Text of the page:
William M. (William Mackergo) Taylor.

David, king of Israel: his life and its lessons online

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unto the other, " Thou shalt be king in Israel, and I shall
be next unto thee." But the reality was just the reverse of
all this. The absorbing selfishness of Saul embroiled the
land in civil discord, leaving it open as a prey to its ever-
watchful enemies. It imbittered his own heart ; it made
his home a scene of strife and debate ; it chased away from
him one of his most faithful servants and most daring cap-
tains ; and, in the end, it sent him forth in isolation, God-
deserted, to meet his doom on the field of battle by his own
hand. Behold the retribution ! The man who schemed and
planned so constantly for the pre-eminence and profit of
himself perishes at last by his own sword. But is it not al-
ways so, in a very real and solemn sense ? The selfish man
is ever a moral suicide. He poisons his own happiness ; he
kills his own joy ; he destroys his own soul. " Whosoever
will save his life shall lose it ; and whosoever will lose his
life for my sake shall find it." Behold here the far-reaching
character of the Saviour's words. He that is determined at
all hazards to seek only and always his own interests, shall
lose that to which he is so devoted ; but he that, for the Sav-
iour's sake, is willing to lose every thing, or to be any thing,
shall have the highest degree of honor, and his salvation too.
He who is always thinking of his own happiness and plan-
ning for it, is thereby doing his best to drive all happiness
from him. But he who, out of regard to God in Christ,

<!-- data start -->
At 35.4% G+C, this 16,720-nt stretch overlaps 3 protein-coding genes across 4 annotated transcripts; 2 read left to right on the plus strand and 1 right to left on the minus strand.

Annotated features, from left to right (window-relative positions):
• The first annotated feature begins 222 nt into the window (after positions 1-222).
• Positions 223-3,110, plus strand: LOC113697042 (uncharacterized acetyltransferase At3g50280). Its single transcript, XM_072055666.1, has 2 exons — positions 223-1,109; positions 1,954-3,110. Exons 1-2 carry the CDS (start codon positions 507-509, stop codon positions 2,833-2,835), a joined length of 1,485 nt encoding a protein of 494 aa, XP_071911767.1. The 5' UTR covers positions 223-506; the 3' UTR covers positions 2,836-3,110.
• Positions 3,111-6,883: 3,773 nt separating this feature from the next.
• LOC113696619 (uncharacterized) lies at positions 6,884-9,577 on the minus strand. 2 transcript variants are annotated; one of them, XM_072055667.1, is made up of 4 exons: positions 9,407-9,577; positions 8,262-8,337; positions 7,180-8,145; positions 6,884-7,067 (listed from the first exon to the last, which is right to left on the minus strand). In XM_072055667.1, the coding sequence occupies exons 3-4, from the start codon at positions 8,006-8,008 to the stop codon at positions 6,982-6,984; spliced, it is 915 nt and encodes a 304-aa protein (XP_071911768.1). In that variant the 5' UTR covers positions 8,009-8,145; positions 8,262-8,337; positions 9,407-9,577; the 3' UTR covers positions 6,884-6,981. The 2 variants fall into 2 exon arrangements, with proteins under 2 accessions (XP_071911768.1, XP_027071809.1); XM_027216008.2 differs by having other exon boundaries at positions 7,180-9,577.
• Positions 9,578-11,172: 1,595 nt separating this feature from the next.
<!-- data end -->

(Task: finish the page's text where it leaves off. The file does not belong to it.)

holds himself subordinate to the Master, and rejoices in the
prosperity of all around him, thinking nothing of himself,
shall have the highest happiness and the purest joy.

When, in the midnight hour, you lie awake and wish for
sleep, the more you try expedients to bring it to your pillow,
the more it seems to flee from your pursuit. But when you
turn your mind away from it altogether, and think on some-
thing quite apart from yourself, then with muffled footstep the


angel of the night steals into your chamber, and "steeps your
senses in forgetfulness." And so, like sleep, happiness and
pre-eminence, the more you seek them, and the more anx-
ious you are to obtain them, fly the farther away from you ;
but when, caring nothing for them, you seek the good of oth-
ers and the glory of God, they will come in unobserved and
wreathe you with their laurels. How deeply philosophical,
therefore, as a recipe for happiness, not to put it in a stronger
form, is the apostolic injunction, "Look not every man upon
his own things, but every man also upon the things of others."

But the Christian has a higher reason for obeying that com-
mand than any to which I have yet adverted. In Christ he
has himself an interest, and property in every other Christian.
Hence he may reasonably rejoice in the eminence of every
other believer, inasmuch as the greatness of one is the great-
ness of all. "All things are his, whether Paul, or Apollos, or
Cephas" and so he can rejoice in the distinctive excel-
lences of each. The man whose heart holds only himself is
not a Christian, and must be made miserable and wicked by
his devotion to himself; but he who has the Christian public
spirit to see and own that Christ and his cause are infinitely
greater than himself, will rejoice in the appearance of every
young David who comes forward to grapple with the gigantic